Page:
In Haiti, the Solidarity Center provides training and mentoring support for union organizing and advocacy campaigns and assists workers in building sustainable, democratic and inclusive unions.

Haiti was the first nation in the region to gain independence, the world’s first postcolonial independent black-led republic and the only country whose independence was successfully achieved through a slave rebellion. Yet Haiti today is the poorest country in the Western hemisphere, with more than 6 million of Haiti’s population of 10.4 million (59 percent) living below the national poverty line of $2.41 per day, and more than 2.5 million (24 percent) falling below the national extreme poverty line ($1.23 per day).

Nearly 38,000 Haitians remain displaced nine years after a catastrophic earthquake in 2010, which killed up to 300,000 people. The disaster exacerbated Haiti’s struggles with poverty, high unemployment, inflation, political instability and inadequate physical infrastructure and public services. In 2018, Haitians mobilized to demand accountability and transparency after more than a dozen former government officials and business owners were implicated in the misuse of billions of dollars from a Venezuelan oil program that was supposed to be used to rebuild the country after the earthquake.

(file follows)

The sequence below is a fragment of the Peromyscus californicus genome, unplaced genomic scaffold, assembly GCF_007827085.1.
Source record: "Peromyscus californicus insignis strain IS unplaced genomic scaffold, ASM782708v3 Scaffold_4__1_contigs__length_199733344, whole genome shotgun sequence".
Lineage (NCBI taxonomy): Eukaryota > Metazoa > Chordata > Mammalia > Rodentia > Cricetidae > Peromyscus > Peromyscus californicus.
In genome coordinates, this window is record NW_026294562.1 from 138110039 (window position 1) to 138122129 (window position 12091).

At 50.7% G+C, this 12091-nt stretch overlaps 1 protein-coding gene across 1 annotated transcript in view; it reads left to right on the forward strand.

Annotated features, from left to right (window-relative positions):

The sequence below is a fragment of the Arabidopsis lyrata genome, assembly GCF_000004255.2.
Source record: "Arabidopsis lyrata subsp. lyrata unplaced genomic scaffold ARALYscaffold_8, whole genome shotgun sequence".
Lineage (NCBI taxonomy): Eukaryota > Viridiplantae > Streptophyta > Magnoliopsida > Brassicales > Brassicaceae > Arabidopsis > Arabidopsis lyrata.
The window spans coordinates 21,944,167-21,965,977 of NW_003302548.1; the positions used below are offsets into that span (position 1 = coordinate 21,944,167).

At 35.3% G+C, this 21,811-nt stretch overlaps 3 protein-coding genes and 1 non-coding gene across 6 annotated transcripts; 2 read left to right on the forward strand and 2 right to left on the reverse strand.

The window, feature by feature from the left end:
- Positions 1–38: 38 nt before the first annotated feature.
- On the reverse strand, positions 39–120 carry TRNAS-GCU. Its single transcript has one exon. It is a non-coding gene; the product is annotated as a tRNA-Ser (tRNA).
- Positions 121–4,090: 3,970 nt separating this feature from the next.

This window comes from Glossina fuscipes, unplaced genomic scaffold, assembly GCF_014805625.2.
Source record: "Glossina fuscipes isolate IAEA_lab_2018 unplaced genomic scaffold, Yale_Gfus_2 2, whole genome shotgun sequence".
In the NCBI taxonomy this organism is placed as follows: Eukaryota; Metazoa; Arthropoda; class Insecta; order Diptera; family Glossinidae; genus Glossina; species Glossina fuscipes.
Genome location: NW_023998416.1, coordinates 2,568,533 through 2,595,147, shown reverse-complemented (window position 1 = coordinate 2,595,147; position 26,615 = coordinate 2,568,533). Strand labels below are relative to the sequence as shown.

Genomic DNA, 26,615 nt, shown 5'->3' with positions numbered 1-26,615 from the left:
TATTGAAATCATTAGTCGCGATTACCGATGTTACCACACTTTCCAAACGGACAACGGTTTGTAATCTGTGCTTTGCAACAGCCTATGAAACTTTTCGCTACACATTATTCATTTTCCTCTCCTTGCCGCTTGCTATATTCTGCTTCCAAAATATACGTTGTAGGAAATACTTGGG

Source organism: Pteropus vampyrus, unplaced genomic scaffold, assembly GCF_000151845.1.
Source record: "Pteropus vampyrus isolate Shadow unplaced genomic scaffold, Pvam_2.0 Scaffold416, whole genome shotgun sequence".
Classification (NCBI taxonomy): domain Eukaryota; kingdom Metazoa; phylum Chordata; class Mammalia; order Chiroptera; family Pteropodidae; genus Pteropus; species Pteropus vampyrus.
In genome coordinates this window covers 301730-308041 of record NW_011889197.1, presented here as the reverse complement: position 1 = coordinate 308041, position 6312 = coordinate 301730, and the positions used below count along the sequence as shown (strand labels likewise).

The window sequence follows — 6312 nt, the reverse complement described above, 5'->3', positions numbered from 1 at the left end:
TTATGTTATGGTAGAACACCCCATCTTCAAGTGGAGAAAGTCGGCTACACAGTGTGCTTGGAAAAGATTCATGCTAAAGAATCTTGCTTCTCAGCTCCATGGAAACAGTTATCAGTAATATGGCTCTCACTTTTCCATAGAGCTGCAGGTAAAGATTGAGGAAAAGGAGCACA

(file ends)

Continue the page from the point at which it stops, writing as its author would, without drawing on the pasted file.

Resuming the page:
Finding decent work in Haiti is a fundamental challenge. Nearly 65 percent of workers are engaged in informal economy jobs, and weak labor protections leave workers vulnerable to severe exploitation, such as low wages, dangerous working conditions and sexual harassment. The minimum wage is two to three times lower than the cost of living, with a liter of milk costing more than half the daily minimum wage. The resulting extreme poverty is exacerbated by increases in taxes and prices for gasoline, diesel and kerosene. In 2018, citizens waged protests after the government abruptly eliminated fuel subsidies, causing prices to escalate overnight. Public backlash prompted immediate suspension of the measure.

At the same time, workers face daunting obstacles when seeking to exercise their rights to better wages and working conditions. In the 2018 ITUC Global Rights Index, which rates 142 countries according to 97 internationally recognized indicators to assess the extent to which worker rights are protected in law and in practice, Haiti was found to systematically violate worker rights.

In Haiti’s export apparel industry—composed primarily of women and the largest source of formal economy jobs in Haiti—the Solidarity Center joins with unions to educate workers about their rights under national and international labor laws. The Solidarity Center also works with unions to mobilize workers to build and balance power, advocate for wage increases and improved labor laws, and connect with global allies to leverage support for fair labor standards and labor law compliance.

Driven by poverty, and sometimes the victims of labor trafficking, tens of thousands of Haitian migrant workers toil in neighboring Dominican Republic. There, with no contracts or proper documents, Haitians take dangerous, low-paying jobs in agriculture, construction and domestic service, and are sometimes trapped in forced labor. Child labor is also widespread, especially in the informal economy where children toil in domestic service, as market vendors and in agriculture and construction.